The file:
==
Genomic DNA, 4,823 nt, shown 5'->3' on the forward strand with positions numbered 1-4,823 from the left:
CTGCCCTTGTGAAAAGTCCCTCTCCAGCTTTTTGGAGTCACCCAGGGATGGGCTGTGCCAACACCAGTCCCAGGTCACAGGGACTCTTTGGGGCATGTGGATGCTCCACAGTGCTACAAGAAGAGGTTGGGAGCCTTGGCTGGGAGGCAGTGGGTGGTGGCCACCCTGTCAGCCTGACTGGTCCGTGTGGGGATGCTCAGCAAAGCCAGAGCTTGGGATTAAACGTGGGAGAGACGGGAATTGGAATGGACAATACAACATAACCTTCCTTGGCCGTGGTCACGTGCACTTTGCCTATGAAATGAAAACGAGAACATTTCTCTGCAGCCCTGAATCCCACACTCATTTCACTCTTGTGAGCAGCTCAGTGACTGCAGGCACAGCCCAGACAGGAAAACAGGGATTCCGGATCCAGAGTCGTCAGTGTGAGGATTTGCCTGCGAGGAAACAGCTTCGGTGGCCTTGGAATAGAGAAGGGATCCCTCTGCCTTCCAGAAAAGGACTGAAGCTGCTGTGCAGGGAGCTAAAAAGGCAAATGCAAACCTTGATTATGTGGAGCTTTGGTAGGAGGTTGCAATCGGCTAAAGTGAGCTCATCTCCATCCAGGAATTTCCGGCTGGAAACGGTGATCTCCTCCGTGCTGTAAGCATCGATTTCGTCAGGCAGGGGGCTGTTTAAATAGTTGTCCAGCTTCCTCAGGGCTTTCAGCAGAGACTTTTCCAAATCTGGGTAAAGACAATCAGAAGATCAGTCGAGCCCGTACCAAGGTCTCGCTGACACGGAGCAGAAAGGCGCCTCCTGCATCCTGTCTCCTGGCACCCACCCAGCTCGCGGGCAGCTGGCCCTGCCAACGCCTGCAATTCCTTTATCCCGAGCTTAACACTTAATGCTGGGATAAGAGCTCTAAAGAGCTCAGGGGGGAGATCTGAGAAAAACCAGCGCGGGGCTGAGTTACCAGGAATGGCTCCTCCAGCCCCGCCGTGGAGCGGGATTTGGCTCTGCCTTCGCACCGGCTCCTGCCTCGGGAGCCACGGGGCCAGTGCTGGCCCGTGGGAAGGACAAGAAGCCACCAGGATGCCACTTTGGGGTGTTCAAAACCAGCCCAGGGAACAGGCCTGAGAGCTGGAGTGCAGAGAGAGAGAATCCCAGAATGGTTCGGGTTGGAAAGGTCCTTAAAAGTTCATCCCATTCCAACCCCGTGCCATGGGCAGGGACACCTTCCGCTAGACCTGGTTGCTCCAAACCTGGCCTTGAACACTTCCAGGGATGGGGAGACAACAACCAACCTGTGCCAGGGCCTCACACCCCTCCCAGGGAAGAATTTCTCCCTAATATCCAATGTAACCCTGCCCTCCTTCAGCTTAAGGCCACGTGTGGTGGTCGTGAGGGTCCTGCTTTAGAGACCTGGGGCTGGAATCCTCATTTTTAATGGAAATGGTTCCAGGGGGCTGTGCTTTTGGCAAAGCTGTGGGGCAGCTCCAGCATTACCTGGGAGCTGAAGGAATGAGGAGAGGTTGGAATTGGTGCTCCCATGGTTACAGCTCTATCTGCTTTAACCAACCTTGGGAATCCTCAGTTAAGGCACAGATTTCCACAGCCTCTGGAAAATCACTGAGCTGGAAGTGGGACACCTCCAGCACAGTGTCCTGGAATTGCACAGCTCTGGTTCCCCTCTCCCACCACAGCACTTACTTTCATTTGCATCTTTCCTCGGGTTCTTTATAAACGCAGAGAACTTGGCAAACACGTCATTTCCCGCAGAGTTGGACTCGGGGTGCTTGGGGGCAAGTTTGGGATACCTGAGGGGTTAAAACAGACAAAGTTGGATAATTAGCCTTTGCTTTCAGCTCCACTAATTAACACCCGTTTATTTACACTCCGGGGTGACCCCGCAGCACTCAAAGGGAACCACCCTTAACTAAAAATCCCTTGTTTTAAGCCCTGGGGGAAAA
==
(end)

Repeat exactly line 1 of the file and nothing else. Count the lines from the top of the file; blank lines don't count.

Genomic DNA, 4,823 nt, shown 5'->3' on the forward strand with positions numbered 1-4,823 from the left: